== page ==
Wikipedia is getting tough on marketers that corrupt entries for brands, products and individuals.
The site—whose content about every topic known to man is curated by an army of unpaid public editors—is trying to limit paid postings, or at least force more disclosure when editors are paid.
“Wikipedia’s community editors work tirelessly at maintaining the accuracy, transparency and objectivity of the articles, which requires identifying conflicts of interests and removing bias,” Wikipedia said today in its announcement of rule changes. “Editing-for-pay can be a source of such bias, particularly when the edits are promotional in nature or in the interest of a paying client.”
Last year, Wikipedia started investigating hundreds of editors who may have had conflicts of interest. In October, Wikimedia Foundation executive director Sue Gardner exposed rampant black-hat, paid editing known as “sock-puppetry.”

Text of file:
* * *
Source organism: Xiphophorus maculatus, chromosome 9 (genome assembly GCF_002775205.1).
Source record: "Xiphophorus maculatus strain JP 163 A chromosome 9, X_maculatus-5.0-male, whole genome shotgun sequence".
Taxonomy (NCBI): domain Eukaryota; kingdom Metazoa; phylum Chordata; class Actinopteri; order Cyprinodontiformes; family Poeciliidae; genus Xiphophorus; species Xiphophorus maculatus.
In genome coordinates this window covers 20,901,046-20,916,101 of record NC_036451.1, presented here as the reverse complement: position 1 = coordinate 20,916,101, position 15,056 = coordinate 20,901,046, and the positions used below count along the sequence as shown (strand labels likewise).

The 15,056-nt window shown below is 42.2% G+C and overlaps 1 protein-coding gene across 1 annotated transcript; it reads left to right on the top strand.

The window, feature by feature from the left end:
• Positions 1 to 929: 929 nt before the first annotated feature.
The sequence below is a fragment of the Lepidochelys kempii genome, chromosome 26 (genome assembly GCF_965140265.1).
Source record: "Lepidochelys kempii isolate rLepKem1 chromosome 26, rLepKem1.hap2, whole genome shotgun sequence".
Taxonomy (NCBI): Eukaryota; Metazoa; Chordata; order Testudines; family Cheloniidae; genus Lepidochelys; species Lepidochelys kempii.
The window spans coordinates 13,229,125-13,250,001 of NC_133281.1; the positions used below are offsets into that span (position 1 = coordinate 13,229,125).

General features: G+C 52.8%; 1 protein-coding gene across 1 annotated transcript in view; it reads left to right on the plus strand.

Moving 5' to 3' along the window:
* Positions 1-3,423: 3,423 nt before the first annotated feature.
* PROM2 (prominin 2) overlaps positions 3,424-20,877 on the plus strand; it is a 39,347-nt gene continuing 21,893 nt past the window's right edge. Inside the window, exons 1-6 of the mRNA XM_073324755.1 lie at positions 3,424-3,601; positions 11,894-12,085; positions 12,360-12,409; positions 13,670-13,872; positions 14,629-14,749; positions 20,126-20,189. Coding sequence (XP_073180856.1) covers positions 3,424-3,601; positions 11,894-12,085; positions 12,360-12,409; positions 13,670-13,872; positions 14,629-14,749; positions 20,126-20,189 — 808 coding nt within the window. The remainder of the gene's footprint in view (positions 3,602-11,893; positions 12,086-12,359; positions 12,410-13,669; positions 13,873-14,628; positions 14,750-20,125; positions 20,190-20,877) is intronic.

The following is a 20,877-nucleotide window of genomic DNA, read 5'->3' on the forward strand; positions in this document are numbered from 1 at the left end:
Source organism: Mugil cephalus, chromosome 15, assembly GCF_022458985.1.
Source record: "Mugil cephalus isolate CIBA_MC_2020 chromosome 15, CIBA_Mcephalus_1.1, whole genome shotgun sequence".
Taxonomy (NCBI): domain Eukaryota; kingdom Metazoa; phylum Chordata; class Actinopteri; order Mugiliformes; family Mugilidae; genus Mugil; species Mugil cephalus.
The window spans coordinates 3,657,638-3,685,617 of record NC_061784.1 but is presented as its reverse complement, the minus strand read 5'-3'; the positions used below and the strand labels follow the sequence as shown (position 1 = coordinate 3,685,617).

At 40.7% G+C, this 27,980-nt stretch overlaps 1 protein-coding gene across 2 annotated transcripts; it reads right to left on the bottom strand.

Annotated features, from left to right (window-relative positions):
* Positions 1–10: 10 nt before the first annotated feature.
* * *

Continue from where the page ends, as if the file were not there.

Today, Wikipedia changed its guidelines, requiring editors to disclose conflicts. “If you are editing an article on Wikipedia on behalf of your employer, for example, you must disclose your employer's details,” Wikipedia said. “If you have been hired by a public relations firm to edit Wikipedia, you must disclose both the firm and the firm’s client.”
Wikipedia is often a battleground for politicians, corporations and other organizations competing to control the conversation around their biographies and businesses.
In the case of advertising, regulators work to guard against marketers who secretly push brands and products in online venues like social networks and blogs. Wikipedia’s new terms now state that editors must comply with laws that cover such marketing tactics.